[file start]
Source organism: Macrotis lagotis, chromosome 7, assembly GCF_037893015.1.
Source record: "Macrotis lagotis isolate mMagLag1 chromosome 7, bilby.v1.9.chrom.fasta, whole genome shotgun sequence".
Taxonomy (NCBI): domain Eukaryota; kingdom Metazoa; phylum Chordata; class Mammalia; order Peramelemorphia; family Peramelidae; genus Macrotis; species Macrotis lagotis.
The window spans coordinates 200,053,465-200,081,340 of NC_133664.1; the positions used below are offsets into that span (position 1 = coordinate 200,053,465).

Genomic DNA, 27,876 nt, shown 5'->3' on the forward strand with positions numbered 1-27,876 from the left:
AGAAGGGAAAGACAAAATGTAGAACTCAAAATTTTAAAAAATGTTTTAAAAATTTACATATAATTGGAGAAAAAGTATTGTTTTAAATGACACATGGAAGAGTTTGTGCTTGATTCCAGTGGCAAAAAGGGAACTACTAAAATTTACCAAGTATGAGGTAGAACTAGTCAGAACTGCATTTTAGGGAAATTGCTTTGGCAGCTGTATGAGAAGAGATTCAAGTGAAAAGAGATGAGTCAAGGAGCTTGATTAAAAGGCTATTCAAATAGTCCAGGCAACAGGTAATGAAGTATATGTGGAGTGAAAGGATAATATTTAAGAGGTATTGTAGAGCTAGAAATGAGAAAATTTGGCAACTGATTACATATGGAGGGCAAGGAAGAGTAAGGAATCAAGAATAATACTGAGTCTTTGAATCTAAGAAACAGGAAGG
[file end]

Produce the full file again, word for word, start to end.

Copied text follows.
Source organism: Macrotis lagotis, chromosome 7, assembly GCF_037893015.1.
Source record: "Macrotis lagotis isolate mMagLag1 chromosome 7, bilby.v1.9.chrom.fasta, whole genome shotgun sequence".
Taxonomy (NCBI): domain Eukaryota; kingdom Metazoa; phylum Chordata; class Mammalia; order Peramelemorphia; family Peramelidae; genus Macrotis; species Macrotis lagotis.
The window spans coordinates 200,053,465-200,081,340 of NC_133664.1; the positions used below are offsets into that span (position 1 = coordinate 200,053,465).

Genomic DNA, 27,876 nt, shown 5'->3' on the forward strand with positions numbered 1-27,876 from the left:
AGAAGGGAAAGACAAAATGTAGAACTCAAAATTTTAAAAAATGTTTTAAAAATTTACATATAATTGGAGAAAAAGTATTGTTTTAAATGACACATGGAAGAGTTTGTGCTTGATTCCAGTGGCAAAAAGGGAACTACTAAAATTTACCAAGTATGAGGTAGAACTAGTCAGAACTGCATTTTAGGGAAATTGCTTTGGCAGCTGTATGAGAAGAGATTCAAGTGAAAAGAGATGAGTCAAGGAGCTTGATTAAAAGGCTATTCAAATAGTCCAGGCAACAGGTAATGAAGTATATGTGGAGTGAAAGGATAATATTTAAGAGGTATTGTAGAGCTAGAAATGAGAAAATTTGGCAACTGATTACATATGGAGGGCAAGGAAGAGTAAGGAATCAAGAATAATACTGAGTCTTTGAATCTAAGAAACAGGAAGG